Chaplin said investigators haven’t determined a motive for the shooting and that there was no evidence that terrorism played a role.
UPS spokesman Steve Gaut said the unidentified employee opened fire inside the facility before the drivers were sent out to do their normal daily deliveries.
The wife of one of the survivors told KPIX 5 that her husband said the gunman broke into the workers safety meeting and shot three employees “execution-style.”
“My husband called and was in distress,” she told KPIX 5. “So I only got pieces. He just wanted to let me he was okay. He said someone started shooting execution style and he just started running.”
San Francisco police tweeted at 10:33 a.m. that the building had been secured. Special operations were continuing to search the building for more possible victims.
Nearby, auto shop owner Robert Kim said he heard about five to eight rapid gunshots. The next thing he knew, he said, “there’s a mob of UPS drivers” running down the screaming “shooter, shooter.”
The San Francisco Office of Emergency Services said 911 calls began coming in around 9 a.m. of an active shooter at the massive facility.
Gaut said that the employee opened fire inside the facility before the drivers were sent out to do their normal daily deliveries.
San Francisco Mayor Ed Lee issued a statement thanking “our brave officers of the San Francisco Police Department, and our dedicated employees at 911 and San Francisco General Hospital.” He added:
I also want to offer my condolences and thoughts for the individuals and families affected by the senseless act of violence at the UPS facility. We all know the familiar faces of our local UPS drivers and delivery persons. Today’s tragedy will be felt in every community served by these committed employees.
U.S. and former San Francisco Mayor Dianne Feinstein issued a statement recalling another mass shooting in San Francisco years ago:
I was heartbroken to learn that yet another senseless act of gun violence has marred our wonderful City. My heart goes out to the victims and their , and to everyone affected by this despicable act.California Gov. Jerry Brown tweeted: “Our thoughts & prayers with everyone impacted by senseless violence today in SF & Alexandria.”
I can’t help but recall the 101 California Street shooting in 1993, when eight people lost their lives. Violence is never the answer, but the continuing scourge of gun violence is particularly disheartening.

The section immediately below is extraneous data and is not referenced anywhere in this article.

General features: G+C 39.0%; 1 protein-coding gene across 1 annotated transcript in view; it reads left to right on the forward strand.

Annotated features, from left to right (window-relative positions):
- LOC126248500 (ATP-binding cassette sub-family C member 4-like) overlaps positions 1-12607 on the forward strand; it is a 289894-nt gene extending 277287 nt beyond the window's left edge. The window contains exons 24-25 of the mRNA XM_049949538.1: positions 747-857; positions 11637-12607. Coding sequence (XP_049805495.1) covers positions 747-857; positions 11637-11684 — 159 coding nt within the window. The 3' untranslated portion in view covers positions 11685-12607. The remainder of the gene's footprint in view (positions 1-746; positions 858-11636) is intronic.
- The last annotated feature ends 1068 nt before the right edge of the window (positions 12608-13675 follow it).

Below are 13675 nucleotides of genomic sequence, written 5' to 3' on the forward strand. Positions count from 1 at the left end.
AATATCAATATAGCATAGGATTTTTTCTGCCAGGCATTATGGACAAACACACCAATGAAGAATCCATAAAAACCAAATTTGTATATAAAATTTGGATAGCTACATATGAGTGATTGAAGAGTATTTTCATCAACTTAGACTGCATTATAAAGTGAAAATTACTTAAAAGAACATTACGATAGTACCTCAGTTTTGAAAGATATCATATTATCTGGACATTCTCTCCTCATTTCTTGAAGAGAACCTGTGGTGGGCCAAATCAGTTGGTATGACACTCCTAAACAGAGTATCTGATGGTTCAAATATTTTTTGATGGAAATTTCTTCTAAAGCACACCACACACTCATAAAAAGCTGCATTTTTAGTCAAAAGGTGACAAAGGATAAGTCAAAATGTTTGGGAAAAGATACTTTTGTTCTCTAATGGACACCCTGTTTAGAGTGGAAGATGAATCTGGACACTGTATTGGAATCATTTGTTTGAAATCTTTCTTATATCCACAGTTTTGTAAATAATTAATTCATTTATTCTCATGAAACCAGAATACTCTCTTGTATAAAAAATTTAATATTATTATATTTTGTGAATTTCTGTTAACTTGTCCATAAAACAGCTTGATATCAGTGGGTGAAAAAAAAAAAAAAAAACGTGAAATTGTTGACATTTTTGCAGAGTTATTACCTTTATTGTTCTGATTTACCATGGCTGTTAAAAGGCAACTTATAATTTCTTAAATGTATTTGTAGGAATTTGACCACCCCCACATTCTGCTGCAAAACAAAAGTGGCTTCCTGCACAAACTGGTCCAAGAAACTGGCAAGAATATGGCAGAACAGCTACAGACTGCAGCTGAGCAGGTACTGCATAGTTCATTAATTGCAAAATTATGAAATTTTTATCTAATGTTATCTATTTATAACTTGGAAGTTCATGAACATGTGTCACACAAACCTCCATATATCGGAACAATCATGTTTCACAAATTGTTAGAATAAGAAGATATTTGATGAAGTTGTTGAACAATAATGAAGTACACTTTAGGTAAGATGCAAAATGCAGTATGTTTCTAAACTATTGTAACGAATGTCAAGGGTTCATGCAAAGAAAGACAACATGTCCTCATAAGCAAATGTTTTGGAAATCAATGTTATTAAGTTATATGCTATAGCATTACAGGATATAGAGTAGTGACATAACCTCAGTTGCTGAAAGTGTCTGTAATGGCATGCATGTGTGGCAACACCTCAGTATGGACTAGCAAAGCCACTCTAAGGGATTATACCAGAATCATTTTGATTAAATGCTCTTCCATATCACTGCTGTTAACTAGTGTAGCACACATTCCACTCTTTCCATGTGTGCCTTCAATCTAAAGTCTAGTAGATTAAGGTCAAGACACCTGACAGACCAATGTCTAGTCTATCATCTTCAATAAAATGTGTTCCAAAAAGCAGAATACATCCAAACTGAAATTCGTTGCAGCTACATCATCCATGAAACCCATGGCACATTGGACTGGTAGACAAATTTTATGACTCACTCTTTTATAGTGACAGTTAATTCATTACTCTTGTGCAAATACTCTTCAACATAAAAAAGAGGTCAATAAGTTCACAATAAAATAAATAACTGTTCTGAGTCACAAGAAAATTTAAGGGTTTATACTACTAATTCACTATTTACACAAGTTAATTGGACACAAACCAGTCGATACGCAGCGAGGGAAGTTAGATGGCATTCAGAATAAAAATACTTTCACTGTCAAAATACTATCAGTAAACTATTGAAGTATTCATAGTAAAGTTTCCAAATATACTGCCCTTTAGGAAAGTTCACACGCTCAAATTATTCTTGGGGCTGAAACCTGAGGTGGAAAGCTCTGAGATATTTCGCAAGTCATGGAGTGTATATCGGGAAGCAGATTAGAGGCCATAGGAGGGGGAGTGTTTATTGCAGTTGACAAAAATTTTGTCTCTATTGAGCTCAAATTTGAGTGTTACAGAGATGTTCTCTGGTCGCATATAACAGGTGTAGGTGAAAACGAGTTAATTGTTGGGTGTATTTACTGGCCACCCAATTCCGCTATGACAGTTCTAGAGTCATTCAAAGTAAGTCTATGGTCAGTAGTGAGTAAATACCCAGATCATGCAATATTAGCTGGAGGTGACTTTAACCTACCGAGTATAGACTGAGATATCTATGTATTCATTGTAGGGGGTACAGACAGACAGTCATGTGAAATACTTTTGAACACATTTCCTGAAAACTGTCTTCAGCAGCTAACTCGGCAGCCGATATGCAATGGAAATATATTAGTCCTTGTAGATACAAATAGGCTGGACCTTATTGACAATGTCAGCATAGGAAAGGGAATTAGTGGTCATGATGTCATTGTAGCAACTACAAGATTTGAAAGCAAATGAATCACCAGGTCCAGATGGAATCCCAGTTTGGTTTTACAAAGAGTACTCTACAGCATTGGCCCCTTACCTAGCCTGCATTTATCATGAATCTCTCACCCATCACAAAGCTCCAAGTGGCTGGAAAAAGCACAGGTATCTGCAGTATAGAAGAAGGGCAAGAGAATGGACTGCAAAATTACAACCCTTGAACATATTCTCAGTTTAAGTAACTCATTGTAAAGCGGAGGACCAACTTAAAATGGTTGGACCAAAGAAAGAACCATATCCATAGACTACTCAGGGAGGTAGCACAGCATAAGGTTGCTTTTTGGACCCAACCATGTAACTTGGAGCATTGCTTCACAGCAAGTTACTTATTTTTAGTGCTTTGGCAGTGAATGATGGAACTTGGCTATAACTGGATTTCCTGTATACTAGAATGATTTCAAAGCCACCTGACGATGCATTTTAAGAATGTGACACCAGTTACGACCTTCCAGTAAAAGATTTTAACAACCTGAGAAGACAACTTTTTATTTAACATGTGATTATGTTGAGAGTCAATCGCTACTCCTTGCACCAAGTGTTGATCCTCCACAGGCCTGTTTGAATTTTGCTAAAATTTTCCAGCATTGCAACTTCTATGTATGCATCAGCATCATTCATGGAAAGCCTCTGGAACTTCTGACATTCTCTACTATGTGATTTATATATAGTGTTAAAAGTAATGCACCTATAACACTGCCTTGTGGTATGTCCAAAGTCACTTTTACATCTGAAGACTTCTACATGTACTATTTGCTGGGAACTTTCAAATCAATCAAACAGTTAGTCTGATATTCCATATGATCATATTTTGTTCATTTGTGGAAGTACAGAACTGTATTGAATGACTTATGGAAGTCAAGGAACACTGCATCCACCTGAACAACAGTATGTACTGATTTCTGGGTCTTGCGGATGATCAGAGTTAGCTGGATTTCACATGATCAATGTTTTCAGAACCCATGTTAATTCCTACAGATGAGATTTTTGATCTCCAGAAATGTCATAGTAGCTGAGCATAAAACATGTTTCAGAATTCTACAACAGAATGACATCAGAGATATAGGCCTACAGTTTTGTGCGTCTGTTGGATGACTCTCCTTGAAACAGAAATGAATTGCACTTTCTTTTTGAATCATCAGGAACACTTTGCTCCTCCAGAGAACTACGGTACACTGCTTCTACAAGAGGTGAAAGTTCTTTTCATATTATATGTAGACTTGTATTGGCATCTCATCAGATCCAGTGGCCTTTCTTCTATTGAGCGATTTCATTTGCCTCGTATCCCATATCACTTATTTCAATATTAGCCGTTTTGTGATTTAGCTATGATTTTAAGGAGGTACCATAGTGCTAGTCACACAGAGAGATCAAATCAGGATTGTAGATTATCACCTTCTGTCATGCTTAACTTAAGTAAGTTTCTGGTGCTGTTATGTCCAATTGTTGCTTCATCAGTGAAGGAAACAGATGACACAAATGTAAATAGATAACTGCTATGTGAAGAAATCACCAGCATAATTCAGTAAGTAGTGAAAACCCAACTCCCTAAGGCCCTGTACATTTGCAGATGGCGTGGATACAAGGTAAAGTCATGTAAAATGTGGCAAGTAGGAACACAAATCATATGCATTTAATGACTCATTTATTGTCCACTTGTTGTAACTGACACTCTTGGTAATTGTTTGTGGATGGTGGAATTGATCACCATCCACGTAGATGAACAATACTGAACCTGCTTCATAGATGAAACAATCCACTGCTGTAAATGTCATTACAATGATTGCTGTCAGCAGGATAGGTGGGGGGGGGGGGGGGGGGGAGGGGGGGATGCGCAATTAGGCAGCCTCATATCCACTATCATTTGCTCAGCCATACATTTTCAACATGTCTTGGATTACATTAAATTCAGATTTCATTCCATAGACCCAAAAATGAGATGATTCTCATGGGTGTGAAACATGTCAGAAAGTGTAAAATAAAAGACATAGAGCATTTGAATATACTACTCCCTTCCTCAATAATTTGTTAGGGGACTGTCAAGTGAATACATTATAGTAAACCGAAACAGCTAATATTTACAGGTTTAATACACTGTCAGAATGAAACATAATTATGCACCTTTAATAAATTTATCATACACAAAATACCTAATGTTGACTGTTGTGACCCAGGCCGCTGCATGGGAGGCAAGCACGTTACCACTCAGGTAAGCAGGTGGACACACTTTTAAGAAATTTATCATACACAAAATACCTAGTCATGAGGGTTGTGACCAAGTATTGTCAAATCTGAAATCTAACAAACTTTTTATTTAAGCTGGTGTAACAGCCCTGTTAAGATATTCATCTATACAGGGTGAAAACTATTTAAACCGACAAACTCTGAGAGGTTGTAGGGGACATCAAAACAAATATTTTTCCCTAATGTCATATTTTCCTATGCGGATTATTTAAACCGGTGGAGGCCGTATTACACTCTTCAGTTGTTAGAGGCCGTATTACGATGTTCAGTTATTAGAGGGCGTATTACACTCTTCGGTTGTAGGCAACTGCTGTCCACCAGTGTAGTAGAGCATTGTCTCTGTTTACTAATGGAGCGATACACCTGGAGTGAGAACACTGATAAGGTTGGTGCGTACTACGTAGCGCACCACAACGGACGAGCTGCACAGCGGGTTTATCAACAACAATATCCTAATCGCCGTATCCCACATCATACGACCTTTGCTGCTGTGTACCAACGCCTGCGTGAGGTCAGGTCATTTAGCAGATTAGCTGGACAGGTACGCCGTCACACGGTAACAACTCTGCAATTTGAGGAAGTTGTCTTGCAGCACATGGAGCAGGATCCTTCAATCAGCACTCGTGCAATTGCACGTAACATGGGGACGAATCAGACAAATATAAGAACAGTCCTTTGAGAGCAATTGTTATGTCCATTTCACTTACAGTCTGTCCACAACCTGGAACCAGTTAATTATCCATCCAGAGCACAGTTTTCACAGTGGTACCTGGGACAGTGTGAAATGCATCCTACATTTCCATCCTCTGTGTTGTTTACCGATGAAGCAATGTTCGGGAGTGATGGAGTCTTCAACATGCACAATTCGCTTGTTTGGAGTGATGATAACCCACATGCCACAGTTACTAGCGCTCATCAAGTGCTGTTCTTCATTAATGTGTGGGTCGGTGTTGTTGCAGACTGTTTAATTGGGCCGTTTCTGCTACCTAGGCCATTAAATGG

As we learn more details of this shooting, I’m hopeful that we can take away lessons to help prevent these acts from occurring in the future. We must do more to address the underlying roots of these tragic events.
The shooting came the same day a gunman opened fire on Republican lawmakers at a congressional baseball practice in Alexandria, Virginia wounding U.S. Rep. Steve Scalise of Louisiana and several others
San Francisco UPS facility shooting: 4 dead including gunman, police say
By Katherine Lam Published June 14, 2017
Multiple injuries in workplace shooting in San Francisco
A UPS employee opened fire in a San Francisco package delivery facility in a shooting spree that left four dead, including the gunman, on Wednesday, police and the company said.
The gunman barged into the facility near 17th and Vermont streets around 9 a.m. local time and began shooting, San Francisco police confirmed to Fox News. The building is located in the Potrero Hill, which is about 2 1/2 miles from downtown San Francisco.
Two other people remain hospitalized. The gunman died of a self-inflicted wound, police said.
Police identified San Francisco resident Jimmy Lam as the shooter, according to NBC Bay Area. Lam has a history of mental illness, sources said. He was dressed in a UPS uniform at the time of the shooting, police said. UPS spokesman Steve Gaut confirmed the gunman was an employee at the facility.
The motive of the shooting is still unclear, police said, adding that they believe the incident was not terror-related. The FBI was aware of the shooting but did not intervene, the bureau told Fox News.
The shooting led to a massive police response, initiating a shelter-in-place for the surrounding area. The warning was lifted nearly three hours later after the incident was "contained" and the building was "secured," police said.
A woman who said she was an employee at the facility told KTVU that the gunman opened fire on the main sorting floor.
Auto shop owner Robert Kim said he heard about five to eight rapid gunshots. Just moments later, "there's a mob of UPS drivers" running down the street screaming "shooter, shooter," Kim said. Another witness said a group of about 10 workers assembled on the roof and held their hands up as police began to arrive.
A UPS spokesman said in an earlier statement to Fox News that there was an "incident involving employees" at the facility.
"Local law enforcement have control of the facility and are conducting an investigation. The company is cooperating with law enforcement. We cannot provide information as to the identity of persons involved at this time, pending the police investigation," the statement read.
"The company is saddened and deeply concerned about affected employees, family members and the community we share."
San Francisco Mayor Ed Lee offered his condolences and said he was "always saddened by the loss of life to gun violence."